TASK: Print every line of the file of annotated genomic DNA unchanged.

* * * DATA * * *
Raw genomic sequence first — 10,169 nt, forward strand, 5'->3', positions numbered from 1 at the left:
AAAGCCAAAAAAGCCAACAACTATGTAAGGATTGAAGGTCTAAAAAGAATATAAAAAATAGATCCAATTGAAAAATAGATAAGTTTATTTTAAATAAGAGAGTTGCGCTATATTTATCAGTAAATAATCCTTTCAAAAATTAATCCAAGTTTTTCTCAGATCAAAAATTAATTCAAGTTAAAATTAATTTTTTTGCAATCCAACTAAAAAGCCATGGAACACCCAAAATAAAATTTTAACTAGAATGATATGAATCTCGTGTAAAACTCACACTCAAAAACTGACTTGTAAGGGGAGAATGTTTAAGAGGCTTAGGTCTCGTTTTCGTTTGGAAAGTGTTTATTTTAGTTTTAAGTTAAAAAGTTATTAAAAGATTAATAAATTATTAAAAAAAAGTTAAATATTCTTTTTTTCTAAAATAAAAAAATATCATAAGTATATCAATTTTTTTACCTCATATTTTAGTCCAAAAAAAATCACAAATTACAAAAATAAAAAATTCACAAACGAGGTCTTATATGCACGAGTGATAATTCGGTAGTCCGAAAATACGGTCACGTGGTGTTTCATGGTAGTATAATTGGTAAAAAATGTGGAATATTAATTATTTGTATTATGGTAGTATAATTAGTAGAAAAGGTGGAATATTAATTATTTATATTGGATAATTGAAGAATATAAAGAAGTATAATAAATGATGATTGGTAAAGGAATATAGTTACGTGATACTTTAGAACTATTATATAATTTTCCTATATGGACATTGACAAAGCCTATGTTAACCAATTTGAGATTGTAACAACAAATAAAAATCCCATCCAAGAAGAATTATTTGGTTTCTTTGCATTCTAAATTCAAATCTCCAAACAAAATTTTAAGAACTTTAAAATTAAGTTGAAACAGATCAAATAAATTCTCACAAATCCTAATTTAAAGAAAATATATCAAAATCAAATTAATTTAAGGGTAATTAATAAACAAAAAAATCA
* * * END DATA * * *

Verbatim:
Raw genomic sequence first — 10,169 nt, forward strand, 5'->3', positions numbered from 1 at the left:
AAAGCCAAAAAAGCCAACAACTATGTAAGGATTGAAGGTCTAAAAAGAATATAAAAAATAGATCCAATTGAAAAATAGATAAGTTTATTTTAAATAAGAGAGTTGCGCTATATTTATCAGTAAATAATCCTTTCAAAAATTAATCCAAGTTTTTCTCAGATCAAAAATTAATTCAAGTTAAAATTAATTTTTTTGCAATCCAACTAAAAAGCCATGGAACACCCAAAATAAAATTTTAACTAGAATGATATGAATCTCGTGTAAAACTCACACTCAAAAACTGACTTGTAAGGGGAGAATGTTTAAGAGGCTTAGGTCTCGTTTTCGTTTGGAAAGTGTTTATTTTAGTTTTAAGTTAAAAAGTTATTAAAAGATTAATAAATTATTAAAAAAAAGTTAAATATTCTTTTTTTCTAAAATAAAAAAATATCATAAGTATATCAATTTTTTTACCTCATATTTTAGTCCAAAAAAAATCACAAATTACAAAAATAAAAAATTCACAAACGAGGTCTTATATGCACGAGTGATAATTCGGTAGTCCGAAAATACGGTCACGTGGTGTTTCATGGTAGTATAATTGGTAAAAAATGTGGAATATTAATTATTTGTATTATGGTAGTATAATTAGTAGAAAAGGTGGAATATTAATTATTTATATTGGATAATTGAAGAATATAAAGAAGTATAATAAATGATGATTGGTAAAGGAATATAGTTACGTGATACTTTAGAACTATTATATAATTTTCCTATATGGACATTGACAAAGCCTATGTTAACCAATTTGAGATTGTAACAACAAATAAAAATCCCATCCAAGAAGAATTATTTGGTTTCTTTGCATTCTAAATTCAAATCTCCAAACAAAATTTTAAGAACTTTAAAATTAAGTTGAAACAGATCAAATAAATTCTCACAAATCCTAATTTAAAGAAAATATATCAAAATCAAATTAATTTAAGGGTAATTAATAAACAAAAAAATCA